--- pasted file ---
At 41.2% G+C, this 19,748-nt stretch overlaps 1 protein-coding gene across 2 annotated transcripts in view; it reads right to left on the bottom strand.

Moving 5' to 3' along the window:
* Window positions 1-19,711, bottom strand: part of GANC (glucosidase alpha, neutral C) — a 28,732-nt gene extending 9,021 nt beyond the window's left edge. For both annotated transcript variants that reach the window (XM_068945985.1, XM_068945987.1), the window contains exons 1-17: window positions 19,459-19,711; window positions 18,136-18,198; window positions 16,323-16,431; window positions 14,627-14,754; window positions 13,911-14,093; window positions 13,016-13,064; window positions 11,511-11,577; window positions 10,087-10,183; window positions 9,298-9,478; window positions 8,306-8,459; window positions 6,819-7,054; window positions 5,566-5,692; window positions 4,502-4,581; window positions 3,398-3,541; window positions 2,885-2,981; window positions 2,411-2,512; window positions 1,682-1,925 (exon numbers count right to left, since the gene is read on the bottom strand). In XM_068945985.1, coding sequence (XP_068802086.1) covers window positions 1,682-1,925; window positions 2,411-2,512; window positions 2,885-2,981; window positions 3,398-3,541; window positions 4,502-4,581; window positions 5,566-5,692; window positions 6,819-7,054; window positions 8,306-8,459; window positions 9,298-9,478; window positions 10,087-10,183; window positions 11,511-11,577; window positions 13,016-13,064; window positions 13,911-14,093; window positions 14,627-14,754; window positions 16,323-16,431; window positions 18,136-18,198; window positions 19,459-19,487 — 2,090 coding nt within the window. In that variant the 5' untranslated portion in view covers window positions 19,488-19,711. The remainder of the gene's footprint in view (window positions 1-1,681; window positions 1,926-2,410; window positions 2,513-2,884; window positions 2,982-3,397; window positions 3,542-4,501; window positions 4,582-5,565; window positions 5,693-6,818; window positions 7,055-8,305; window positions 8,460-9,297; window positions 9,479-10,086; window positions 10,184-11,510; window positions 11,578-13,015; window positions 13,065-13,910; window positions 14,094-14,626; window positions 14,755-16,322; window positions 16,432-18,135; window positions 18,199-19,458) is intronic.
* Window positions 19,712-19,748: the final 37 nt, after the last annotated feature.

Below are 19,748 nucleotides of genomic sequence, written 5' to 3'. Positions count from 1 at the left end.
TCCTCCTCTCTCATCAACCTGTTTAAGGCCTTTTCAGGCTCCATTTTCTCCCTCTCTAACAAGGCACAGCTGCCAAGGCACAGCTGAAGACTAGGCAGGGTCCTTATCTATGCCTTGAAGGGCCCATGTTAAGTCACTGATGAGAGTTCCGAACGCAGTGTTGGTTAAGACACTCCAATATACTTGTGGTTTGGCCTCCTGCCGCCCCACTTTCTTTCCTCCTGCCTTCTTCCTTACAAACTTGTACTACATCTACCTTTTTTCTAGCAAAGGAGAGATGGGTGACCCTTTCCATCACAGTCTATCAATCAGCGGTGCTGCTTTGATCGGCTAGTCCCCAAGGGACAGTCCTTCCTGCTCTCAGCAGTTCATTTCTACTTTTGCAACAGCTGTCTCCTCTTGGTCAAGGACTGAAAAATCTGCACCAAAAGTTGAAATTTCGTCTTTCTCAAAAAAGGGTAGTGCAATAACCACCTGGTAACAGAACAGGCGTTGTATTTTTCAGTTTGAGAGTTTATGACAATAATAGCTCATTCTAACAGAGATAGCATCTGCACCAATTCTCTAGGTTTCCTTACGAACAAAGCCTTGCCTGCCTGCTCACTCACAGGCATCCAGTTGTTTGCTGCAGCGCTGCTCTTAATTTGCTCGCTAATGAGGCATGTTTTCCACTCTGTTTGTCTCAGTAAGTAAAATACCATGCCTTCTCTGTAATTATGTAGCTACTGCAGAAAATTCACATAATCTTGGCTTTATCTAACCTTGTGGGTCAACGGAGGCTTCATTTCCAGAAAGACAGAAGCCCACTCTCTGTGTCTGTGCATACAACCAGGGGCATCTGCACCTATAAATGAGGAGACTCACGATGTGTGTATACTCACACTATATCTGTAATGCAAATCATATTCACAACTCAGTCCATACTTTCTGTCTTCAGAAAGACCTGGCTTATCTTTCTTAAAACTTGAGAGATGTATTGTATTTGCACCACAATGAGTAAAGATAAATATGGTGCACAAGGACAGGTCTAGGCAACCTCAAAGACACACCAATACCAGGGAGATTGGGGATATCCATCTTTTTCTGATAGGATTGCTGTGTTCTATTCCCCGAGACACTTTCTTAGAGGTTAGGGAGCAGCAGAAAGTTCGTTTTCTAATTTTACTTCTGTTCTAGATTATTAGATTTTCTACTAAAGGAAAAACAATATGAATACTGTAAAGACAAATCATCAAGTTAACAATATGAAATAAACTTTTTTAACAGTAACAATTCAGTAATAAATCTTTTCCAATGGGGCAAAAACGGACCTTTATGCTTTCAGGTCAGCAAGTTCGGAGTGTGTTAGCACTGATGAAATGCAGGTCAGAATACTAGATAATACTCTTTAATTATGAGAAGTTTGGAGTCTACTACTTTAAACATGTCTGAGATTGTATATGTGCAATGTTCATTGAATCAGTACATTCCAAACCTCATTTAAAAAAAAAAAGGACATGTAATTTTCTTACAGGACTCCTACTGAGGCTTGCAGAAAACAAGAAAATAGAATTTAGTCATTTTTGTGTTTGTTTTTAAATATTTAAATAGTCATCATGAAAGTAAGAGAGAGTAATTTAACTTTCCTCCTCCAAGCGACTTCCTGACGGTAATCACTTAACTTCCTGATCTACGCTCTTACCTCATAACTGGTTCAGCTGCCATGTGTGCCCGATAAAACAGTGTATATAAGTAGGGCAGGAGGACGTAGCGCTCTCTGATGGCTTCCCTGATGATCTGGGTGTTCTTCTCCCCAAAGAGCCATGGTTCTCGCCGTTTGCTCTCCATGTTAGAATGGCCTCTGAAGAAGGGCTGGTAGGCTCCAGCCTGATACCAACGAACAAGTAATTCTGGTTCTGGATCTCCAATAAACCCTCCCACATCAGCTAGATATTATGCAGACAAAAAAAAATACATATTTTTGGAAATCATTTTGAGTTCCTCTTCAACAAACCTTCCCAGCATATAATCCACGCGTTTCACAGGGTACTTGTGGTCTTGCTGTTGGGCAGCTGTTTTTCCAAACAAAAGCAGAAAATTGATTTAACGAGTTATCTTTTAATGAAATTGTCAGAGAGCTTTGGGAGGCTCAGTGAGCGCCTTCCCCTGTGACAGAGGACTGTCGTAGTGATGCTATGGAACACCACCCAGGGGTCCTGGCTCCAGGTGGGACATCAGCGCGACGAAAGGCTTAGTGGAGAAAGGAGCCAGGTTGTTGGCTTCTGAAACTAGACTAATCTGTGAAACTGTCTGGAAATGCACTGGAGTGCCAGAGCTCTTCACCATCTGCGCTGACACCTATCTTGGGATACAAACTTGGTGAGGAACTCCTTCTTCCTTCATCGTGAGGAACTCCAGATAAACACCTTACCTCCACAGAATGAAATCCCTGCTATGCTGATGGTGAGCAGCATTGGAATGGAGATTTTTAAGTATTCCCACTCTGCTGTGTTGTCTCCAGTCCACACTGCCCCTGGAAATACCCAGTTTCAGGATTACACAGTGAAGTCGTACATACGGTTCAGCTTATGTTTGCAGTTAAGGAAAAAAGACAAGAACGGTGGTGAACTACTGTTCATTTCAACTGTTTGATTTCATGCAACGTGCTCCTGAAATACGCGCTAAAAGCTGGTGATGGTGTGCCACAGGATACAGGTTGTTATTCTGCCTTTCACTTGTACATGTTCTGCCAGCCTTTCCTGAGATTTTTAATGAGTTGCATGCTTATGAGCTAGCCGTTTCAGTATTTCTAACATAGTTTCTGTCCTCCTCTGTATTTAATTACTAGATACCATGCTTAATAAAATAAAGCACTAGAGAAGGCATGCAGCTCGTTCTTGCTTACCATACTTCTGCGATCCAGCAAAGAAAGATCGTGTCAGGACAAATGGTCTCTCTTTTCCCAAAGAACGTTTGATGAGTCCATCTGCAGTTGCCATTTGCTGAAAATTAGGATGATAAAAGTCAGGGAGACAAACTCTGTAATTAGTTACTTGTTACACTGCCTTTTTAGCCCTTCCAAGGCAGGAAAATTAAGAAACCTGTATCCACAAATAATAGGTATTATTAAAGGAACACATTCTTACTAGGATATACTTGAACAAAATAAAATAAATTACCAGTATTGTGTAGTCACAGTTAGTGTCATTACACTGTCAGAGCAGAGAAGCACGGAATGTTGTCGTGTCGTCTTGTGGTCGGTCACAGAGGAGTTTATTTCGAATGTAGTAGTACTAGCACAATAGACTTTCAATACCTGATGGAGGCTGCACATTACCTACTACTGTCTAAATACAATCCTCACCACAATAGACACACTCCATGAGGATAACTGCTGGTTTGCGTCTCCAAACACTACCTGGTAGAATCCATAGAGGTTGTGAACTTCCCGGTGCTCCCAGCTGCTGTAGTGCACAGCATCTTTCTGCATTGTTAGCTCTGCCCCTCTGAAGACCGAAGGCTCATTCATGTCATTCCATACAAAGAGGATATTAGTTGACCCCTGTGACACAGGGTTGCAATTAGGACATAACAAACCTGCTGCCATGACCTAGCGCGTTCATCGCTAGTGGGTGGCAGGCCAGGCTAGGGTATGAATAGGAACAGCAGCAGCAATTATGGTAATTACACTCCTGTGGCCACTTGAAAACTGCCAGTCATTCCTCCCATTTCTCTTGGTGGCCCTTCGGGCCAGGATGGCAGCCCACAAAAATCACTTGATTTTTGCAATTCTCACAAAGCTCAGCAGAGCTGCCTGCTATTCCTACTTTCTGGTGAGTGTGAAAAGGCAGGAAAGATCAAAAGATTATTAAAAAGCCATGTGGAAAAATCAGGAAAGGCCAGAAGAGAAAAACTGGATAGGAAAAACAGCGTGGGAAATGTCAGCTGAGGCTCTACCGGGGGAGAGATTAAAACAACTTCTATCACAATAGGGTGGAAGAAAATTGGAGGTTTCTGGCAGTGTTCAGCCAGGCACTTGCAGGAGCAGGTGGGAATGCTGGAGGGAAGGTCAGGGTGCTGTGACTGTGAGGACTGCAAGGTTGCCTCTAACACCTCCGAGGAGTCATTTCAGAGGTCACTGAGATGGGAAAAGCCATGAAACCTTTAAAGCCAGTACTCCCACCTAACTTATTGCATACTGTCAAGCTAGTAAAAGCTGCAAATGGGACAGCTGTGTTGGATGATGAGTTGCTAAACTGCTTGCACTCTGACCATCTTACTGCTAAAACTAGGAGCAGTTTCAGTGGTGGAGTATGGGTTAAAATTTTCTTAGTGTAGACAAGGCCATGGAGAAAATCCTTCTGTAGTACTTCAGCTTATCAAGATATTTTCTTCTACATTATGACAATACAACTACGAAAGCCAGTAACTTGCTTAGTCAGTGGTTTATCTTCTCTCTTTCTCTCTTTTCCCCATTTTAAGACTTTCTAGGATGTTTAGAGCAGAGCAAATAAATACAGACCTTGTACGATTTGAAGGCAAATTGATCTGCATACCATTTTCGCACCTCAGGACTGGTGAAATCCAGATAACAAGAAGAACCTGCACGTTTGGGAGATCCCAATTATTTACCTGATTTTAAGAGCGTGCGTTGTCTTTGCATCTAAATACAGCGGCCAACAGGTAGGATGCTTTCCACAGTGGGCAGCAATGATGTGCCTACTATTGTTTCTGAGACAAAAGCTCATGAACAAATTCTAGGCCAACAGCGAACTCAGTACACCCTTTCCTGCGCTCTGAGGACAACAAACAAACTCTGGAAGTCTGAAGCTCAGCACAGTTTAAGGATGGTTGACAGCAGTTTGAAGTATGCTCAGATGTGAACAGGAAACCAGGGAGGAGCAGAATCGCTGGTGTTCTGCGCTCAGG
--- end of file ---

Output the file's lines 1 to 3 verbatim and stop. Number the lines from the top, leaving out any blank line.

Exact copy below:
At 41.2% G+C, this 19,748-nt stretch overlaps 1 protein-coding gene across 2 annotated transcripts in view; it reads right to left on the bottom strand.

Moving 5' to 3' along the window:
* Window positions 1-19,711, bottom strand: part of GANC (glucosidase alpha, neutral C) — a 28,732-nt gene extending 9,021 nt beyond the window's left edge. For both annotated transcript variants that reach the window (XM_068945985.1, XM_068945987.1), the window contains exons 1-17: window positions 19,459-19,711; window positions 18,136-18,198; window positions 16,323-16,431; window positions 14,627-14,754; window positions 13,911-14,093; window positions 13,016-13,064; window positions 11,511-11,577; window positions 10,087-10,183; window positions 9,298-9,478; window positions 8,306-8,459; window positions 6,819-7,054; window positions 5,566-5,692; window positions 4,502-4,581; window positions 3,398-3,541; window positions 2,885-2,981; window positions 2,411-2,512; window positions 1,682-1,925 (exon numbers count right to left, since the gene is read on the bottom strand). In XM_068945985.1, coding sequence (XP_068802086.1) covers window positions 1,682-1,925; window positions 2,411-2,512; window positions 2,885-2,981; window positions 3,398-3,541; window positions 4,502-4,581; window positions 5,566-5,692; window positions 6,819-7,054; window positions 8,306-8,459; window positions 9,298-9,478; window positions 10,087-10,183; window positions 11,511-11,577; window positions 13,016-13,064; window positions 13,911-14,093; window positions 14,627-14,754; window positions 16,323-16,431; window positions 18,136-18,198; window positions 19,459-19,487 — 2,090 coding nt within the window. In that variant the 5' untranslated portion in view covers window positions 19,488-19,711. The remainder of the gene's footprint in view (window positions 1-1,681; window positions 1,926-2,410; window positions 2,513-2,884; window positions 2,982-3,397; window positions 3,542-4,501; window positions 4,582-5,565; window positions 5,693-6,818; window positions 7,055-8,305; window positions 8,460-9,297; window positions 9,479-10,086; window positions 10,184-11,510; window positions 11,578-13,015; window positions 13,065-13,910; window positions 14,094-14,626; window positions 14,755-16,322; window positions 16,432-18,135; window positions 18,199-19,458) is intronic.